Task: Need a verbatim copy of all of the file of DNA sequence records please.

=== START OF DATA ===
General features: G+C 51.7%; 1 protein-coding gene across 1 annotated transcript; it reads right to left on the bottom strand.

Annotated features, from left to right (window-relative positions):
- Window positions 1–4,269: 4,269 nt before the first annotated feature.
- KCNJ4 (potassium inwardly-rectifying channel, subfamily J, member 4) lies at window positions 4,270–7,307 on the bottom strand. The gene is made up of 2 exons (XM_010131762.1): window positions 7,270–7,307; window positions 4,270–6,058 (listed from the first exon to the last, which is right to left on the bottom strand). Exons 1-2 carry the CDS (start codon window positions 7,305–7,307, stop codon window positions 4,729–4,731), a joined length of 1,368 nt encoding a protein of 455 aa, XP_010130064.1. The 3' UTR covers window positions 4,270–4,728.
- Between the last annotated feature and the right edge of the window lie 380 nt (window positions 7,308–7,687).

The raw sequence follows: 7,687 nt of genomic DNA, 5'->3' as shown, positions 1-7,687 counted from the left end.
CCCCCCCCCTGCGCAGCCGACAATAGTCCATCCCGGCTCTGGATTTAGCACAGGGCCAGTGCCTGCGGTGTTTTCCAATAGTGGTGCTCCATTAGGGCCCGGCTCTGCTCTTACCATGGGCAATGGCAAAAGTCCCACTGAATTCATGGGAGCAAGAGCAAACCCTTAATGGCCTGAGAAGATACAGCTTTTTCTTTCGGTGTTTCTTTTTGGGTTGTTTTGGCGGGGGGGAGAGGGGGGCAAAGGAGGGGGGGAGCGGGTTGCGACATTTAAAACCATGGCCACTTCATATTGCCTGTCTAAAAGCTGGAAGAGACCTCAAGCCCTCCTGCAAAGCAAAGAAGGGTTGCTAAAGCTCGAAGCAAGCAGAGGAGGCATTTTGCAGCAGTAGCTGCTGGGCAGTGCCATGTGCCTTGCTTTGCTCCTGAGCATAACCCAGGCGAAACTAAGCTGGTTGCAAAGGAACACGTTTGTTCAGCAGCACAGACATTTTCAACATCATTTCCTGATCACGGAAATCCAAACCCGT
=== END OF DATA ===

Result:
General features: G+C 51.7%; 1 protein-coding gene across 1 annotated transcript; it reads right to left on the bottom strand.

Annotated features, from left to right (window-relative positions):
- Window positions 1–4,269: 4,269 nt before the first annotated feature.
- KCNJ4 (potassium inwardly-rectifying channel, subfamily J, member 4) lies at window positions 4,270–7,307 on the bottom strand. The gene is made up of 2 exons (XM_010131762.1): window positions 7,270–7,307; window positions 4,270–6,058 (listed from the first exon to the last, which is right to left on the bottom strand). Exons 1-2 carry the CDS (start codon window positions 7,305–7,307, stop codon window positions 4,729–4,731), a joined length of 1,368 nt encoding a protein of 455 aa, XP_010130064.1. The 3' UTR covers window positions 4,270–4,728.
- Between the last annotated feature and the right edge of the window lie 380 nt (window positions 7,308–7,687).

The raw sequence follows: 7,687 nt of genomic DNA, 5'->3' as shown, positions 1-7,687 counted from the left end.
CCCCCCCCCTGCGCAGCCGACAATAGTCCATCCCGGCTCTGGATTTAGCACAGGGCCAGTGCCTGCGGTGTTTTCCAATAGTGGTGCTCCATTAGGGCCCGGCTCTGCTCTTACCATGGGCAATGGCAAAAGTCCCACTGAATTCATGGGAGCAAGAGCAAACCCTTAATGGCCTGAGAAGATACAGCTTTTTCTTTCGGTGTTTCTTTTTGGGTTGTTTTGGCGGGGGGGAGAGGGGGGCAAAGGAGGGGGGGAGCGGGTTGCGACATTTAAAACCATGGCCACTTCATATTGCCTGTCTAAAAGCTGGAAGAGACCTCAAGCCCTCCTGCAAAGCAAAGAAGGGTTGCTAAAGCTCGAAGCAAGCAGAGGAGGCATTTTGCAGCAGTAGCTGCTGGGCAGTGCCATGTGCCTTGCTTTGCTCCTGAGCATAACCCAGGCGAAACTAAGCTGGTTGCAAAGGAACACGTTTGTTCAGCAGCACAGACATTTTCAACATCATTTCCTGATCACGGAAATCCAAACCCGT